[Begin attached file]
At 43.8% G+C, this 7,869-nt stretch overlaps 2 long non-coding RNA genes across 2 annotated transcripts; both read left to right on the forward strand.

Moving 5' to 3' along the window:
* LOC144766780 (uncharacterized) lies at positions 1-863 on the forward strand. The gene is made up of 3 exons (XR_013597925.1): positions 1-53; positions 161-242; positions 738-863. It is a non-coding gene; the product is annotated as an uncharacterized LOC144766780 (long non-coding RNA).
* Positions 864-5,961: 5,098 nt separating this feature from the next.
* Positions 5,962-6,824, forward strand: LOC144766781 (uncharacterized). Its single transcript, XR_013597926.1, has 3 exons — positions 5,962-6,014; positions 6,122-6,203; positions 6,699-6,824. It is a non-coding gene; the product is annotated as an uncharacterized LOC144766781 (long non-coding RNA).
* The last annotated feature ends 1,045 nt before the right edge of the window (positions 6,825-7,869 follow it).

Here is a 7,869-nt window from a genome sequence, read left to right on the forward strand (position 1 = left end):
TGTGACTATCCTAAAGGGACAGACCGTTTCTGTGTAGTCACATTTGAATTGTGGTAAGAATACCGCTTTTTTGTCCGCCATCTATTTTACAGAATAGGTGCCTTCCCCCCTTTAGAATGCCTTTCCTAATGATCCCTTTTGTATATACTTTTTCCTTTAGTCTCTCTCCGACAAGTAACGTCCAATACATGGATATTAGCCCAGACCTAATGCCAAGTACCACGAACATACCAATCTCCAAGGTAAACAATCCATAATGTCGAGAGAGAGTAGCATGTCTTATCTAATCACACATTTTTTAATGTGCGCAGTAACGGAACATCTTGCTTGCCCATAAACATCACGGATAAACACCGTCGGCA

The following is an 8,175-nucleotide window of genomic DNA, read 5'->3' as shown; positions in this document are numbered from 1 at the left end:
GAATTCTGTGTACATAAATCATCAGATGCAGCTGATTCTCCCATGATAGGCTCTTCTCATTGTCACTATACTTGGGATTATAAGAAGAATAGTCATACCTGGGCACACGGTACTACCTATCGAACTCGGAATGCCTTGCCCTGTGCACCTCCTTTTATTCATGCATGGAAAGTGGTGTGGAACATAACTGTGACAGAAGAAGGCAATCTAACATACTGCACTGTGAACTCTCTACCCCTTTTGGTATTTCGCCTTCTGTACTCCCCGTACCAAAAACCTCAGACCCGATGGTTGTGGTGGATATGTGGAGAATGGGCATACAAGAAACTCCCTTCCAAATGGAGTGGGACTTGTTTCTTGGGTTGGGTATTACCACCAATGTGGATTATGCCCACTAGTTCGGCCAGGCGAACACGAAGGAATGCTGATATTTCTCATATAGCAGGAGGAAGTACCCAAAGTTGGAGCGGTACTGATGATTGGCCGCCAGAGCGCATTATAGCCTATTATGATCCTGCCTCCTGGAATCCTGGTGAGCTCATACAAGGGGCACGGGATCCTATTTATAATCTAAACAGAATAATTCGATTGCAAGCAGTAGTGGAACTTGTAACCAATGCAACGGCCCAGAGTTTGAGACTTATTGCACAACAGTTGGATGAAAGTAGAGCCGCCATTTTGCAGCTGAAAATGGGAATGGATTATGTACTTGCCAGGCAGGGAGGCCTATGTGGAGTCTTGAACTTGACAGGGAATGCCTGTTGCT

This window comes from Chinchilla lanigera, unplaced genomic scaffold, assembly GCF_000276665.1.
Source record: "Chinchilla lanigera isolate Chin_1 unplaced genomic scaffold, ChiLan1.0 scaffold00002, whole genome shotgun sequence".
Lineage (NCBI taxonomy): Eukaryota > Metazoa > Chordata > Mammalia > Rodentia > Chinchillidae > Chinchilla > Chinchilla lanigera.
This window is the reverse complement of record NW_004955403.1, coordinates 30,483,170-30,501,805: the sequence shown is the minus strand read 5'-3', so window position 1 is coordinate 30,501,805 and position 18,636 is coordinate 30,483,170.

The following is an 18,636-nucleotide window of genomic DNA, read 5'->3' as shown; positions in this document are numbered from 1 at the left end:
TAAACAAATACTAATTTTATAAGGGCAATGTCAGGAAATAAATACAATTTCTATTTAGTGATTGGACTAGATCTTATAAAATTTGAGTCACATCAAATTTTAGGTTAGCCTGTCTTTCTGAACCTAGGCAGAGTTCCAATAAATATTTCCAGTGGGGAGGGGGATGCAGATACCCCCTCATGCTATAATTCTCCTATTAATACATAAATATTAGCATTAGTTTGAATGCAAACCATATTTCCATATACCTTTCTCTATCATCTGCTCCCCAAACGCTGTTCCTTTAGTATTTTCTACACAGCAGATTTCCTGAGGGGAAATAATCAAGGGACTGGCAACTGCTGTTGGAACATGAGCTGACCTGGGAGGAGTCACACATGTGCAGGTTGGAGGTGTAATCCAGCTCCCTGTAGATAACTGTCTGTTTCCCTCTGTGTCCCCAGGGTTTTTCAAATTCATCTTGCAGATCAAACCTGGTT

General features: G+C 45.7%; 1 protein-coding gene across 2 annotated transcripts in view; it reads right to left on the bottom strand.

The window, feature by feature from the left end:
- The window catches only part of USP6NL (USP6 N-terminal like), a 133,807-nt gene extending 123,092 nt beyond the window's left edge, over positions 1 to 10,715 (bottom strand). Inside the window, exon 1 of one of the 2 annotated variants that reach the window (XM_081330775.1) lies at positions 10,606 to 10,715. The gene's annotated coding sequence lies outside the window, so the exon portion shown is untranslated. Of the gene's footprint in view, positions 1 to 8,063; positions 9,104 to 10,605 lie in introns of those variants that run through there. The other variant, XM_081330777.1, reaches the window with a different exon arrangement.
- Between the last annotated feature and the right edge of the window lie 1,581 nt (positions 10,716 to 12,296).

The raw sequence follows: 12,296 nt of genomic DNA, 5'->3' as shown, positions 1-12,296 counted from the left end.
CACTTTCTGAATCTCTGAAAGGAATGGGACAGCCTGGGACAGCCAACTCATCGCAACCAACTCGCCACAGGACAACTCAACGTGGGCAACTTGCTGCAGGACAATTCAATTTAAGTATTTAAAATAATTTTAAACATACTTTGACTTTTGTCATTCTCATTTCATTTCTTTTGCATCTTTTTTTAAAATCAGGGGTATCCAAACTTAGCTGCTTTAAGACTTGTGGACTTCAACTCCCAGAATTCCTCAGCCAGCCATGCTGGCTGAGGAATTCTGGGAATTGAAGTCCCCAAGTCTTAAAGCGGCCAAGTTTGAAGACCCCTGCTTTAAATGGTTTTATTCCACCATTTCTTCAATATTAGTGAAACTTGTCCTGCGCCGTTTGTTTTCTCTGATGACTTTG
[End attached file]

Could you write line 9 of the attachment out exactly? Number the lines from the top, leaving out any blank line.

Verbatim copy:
The following is an 8,175-nucleotide window of genomic DNA, read 5'->3' as shown; positions in this document are numbered from 1 at the left end: